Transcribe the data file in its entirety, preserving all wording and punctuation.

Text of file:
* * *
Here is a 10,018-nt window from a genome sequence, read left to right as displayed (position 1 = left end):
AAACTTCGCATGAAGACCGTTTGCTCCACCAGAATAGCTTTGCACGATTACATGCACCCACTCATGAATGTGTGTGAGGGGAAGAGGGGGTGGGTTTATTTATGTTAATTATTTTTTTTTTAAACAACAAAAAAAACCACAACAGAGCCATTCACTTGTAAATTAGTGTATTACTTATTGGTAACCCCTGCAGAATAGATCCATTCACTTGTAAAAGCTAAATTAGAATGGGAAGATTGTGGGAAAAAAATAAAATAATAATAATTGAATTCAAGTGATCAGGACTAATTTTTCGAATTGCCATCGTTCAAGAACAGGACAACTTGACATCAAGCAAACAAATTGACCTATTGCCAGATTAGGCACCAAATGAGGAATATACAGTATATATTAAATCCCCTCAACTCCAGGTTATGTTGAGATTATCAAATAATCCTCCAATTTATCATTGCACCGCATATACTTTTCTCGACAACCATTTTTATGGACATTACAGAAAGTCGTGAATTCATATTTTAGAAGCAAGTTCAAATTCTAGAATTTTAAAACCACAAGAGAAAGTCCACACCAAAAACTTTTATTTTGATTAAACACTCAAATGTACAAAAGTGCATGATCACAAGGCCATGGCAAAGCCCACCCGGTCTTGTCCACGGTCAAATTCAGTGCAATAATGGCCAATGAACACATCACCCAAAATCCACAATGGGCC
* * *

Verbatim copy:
Here is a 10,018-nt window from a genome sequence, read left to right as displayed (position 1 = left end):
AAACTTCGCATGAAGACCGTTTGCTCCACCAGAATAGCTTTGCACGATTACATGCACCCACTCATGAATGTGTGTGAGGGGAAGAGGGGGTGGGTTTATTTATGTTAATTATTTTTTTTTTAAACAACAAAAAAAACCACAACAGAGCCATTCACTTGTAAATTAGTGTATTACTTATTGGTAACCCCTGCAGAATAGATCCATTCACTTGTAAAAGCTAAATTAGAATGGGAAGATTGTGGGAAAAAAATAAAATAATAATAATTGAATTCAAGTGATCAGGACTAATTTTTCGAATTGCCATCGTTCAAGAACAGGACAACTTGACATCAAGCAAACAAATTGACCTATTGCCAGATTAGGCACCAAATGAGGAATATACAGTATATATTAAATCCCCTCAACTCCAGGTTATGTTGAGATTATCAAATAATCCTCCAATTTATCATTGCACCGCATATACTTTTCTCGACAACCATTTTTATGGACATTACAGAAAGTCGTGAATTCATATTTTAGAAGCAAGTTCAAATTCTAGAATTTTAAAACCACAAGAGAAAGTCCACACCAAAAACTTTTATTTTGATTAAACACTCAAATGTACAAAAGTGCATGATCACAAGGCCATGGCAAAGCCCACCCGGTCTTGTCCACGGTCAAATTCAGTGCAATAATGGCCAATGAACACATCACCCAAAATCCACAATGGGCC